I say this because one of the comments I hear over and over from my B2B clients is “But I don’t get social media”. Swiftly followed by “I can’t waste my time on Twitter” and “Why should I bother with LinkedIn?”

 

As for Instagram and Google +, for many medium sized B2B clients, these are still uncharted territories. What’s changed recently, though, is that these same people are now telling me they know they “need to do something” – they just don’t know what. Or who should do it.

 

Here’s the thing: effective B2B social media needs time. To get time it needs to deliver results. To deliver results it needs to be backed by a solid strategy and messaging.

 

To achieve this your strategic team needs to combine brand and strategy expertise (likely to be director level) and social media understanding and enthusiasm (likely to be executive level).

 

Delivery needs to be clearly directed, efficient and responsive. It’s not enough to simply hand your social media over to your newest, youngest, most enthusiastic recruit and watch from the sidelines. But you can manage the process as a team.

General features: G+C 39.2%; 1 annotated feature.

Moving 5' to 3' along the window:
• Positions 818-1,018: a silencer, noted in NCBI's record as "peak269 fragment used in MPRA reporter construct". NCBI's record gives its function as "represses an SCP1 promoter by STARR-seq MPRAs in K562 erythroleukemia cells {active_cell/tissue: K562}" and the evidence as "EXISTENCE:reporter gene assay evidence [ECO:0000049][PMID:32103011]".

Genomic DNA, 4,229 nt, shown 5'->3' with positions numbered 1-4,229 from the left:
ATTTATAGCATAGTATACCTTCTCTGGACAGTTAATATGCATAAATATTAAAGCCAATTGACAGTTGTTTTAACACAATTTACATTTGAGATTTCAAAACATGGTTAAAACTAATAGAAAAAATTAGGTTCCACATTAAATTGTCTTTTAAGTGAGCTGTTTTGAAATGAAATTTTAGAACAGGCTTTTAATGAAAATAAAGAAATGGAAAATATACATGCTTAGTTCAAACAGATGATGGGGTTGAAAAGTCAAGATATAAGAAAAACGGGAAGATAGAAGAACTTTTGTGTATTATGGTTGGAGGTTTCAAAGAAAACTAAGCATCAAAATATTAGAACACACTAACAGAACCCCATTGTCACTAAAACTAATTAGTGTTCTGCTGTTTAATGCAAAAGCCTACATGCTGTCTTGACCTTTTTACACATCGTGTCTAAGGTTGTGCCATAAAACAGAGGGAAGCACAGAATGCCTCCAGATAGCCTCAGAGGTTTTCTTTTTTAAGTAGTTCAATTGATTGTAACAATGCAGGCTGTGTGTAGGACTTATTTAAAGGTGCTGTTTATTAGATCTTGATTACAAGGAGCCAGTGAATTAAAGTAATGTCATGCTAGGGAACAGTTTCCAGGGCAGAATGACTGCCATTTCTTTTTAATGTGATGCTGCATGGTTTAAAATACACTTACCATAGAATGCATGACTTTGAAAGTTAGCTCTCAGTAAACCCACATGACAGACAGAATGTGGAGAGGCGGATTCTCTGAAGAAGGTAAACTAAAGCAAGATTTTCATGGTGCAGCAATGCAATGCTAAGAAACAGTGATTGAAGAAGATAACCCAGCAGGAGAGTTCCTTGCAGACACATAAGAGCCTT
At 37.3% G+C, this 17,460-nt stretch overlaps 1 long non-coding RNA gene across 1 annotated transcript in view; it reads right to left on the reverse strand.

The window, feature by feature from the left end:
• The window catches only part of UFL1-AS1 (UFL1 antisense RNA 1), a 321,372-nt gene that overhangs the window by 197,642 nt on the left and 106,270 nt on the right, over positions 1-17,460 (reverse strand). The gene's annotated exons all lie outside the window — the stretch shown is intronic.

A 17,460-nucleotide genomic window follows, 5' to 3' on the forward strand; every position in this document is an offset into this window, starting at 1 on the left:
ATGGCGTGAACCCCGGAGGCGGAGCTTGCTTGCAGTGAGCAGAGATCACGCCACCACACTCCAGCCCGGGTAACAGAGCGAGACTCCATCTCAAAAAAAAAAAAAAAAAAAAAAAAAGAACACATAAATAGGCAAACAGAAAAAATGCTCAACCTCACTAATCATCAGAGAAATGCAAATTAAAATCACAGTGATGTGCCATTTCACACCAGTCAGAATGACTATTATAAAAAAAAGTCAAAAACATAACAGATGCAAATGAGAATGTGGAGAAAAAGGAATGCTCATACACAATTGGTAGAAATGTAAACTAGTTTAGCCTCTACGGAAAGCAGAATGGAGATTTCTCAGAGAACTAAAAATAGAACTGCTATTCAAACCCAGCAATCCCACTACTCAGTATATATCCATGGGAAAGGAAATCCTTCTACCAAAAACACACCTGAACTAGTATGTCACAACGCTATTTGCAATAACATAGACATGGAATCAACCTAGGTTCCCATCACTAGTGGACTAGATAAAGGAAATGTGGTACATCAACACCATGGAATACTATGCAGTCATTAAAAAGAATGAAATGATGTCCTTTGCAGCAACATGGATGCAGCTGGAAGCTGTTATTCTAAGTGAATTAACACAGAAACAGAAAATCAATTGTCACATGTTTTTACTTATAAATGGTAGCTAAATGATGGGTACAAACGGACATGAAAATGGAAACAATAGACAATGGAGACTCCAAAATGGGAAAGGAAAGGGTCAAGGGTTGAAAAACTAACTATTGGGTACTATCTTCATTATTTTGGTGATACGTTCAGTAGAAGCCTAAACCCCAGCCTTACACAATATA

My advice for those struggling with social media is this:

 

1. Understand why and how

Know how they work, who they talk to, and what they can achieve. Relate them back to your marketing goals.

 

2. Be honest

If you need to do more, are you really the right person to deliver it? It might be more cost effective to enlist the help and creativity of a social media expert or to upskill and manage a member of the marketing team.

 

3. Find shortcuts

Investing in a tailored training session can be a quick win. DIY social media means you’ll have to find your own shortcuts. Insist that your trainer leaves you with a list of social media hacks.